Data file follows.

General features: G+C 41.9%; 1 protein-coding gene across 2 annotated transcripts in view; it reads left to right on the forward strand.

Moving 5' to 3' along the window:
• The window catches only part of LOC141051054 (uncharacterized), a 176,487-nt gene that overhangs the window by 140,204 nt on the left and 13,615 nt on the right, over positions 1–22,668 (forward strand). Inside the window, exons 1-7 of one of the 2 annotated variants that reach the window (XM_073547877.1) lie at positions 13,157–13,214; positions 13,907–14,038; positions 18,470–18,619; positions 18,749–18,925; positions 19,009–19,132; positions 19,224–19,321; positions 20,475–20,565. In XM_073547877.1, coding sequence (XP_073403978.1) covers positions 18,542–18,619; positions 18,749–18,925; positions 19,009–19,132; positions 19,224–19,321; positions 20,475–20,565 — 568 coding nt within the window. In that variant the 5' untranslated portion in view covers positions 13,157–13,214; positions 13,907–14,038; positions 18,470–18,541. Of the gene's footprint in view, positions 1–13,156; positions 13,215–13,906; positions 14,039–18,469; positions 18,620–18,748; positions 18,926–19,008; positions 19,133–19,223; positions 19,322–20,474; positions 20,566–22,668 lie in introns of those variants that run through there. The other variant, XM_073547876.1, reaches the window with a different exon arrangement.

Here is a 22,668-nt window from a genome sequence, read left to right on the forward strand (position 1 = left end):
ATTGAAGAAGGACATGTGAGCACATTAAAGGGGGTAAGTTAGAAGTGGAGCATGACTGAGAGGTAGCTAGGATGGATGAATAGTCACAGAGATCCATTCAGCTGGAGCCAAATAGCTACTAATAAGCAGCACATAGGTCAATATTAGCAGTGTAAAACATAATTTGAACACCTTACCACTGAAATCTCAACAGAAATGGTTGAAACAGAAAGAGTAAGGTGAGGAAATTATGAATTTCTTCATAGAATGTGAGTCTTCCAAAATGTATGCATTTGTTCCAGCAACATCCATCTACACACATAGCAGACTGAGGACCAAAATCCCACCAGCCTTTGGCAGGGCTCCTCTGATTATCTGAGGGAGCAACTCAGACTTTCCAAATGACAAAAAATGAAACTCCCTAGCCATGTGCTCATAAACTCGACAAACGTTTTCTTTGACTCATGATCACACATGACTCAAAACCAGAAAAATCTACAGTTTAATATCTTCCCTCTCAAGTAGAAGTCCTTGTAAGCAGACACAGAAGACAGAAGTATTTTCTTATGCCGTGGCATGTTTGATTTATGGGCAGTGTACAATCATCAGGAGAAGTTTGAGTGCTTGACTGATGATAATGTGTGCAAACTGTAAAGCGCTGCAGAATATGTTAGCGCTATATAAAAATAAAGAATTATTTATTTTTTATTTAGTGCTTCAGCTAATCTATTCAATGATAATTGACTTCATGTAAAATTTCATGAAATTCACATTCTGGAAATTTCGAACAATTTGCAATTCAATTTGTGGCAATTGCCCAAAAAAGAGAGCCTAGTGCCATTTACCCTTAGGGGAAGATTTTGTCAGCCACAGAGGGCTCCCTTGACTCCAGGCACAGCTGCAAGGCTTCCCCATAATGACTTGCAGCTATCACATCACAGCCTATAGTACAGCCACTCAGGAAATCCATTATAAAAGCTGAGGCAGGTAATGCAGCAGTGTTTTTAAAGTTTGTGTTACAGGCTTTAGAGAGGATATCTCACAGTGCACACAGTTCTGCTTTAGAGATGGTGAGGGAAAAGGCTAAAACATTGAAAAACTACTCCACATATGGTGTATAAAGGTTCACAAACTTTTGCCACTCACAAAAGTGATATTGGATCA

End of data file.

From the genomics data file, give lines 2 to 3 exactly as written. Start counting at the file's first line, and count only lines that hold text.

Moving 5' to 3' along the window:
• The window catches only part of LOC141051054 (uncharacterized), a 176,487-nt gene that overhangs the window by 140,204 nt on the left and 13,615 nt on the right, over positions 1–22,668 (forward strand). Inside the window, exons 1-7 of one of the 2 annotated variants that reach the window (XM_073547877.1) lie at positions 13,157–13,214; positions 13,907–14,038; positions 18,470–18,619; positions 18,749–18,925; positions 19,009–19,132; positions 19,224–19,321; positions 20,475–20,565. In XM_073547877.1, coding sequence (XP_073403978.1) covers positions 18,542–18,619; positions 18,749–18,925; positions 19,009–19,132; positions 19,224–19,321; positions 20,475–20,565 — 568 coding nt within the window. In that variant the 5' untranslated portion in view covers positions 13,157–13,214; positions 13,907–14,038; positions 18,470–18,541. Of the gene's footprint in view, positions 1–13,156; positions 13,215–13,906; positions 14,039–18,469; positions 18,620–18,748; positions 18,926–19,008; positions 19,133–19,223; positions 19,322–20,474; positions 20,566–22,668 lie in introns of those variants that run through there. The other variant, XM_073547876.1, reaches the window with a different exon arrangement.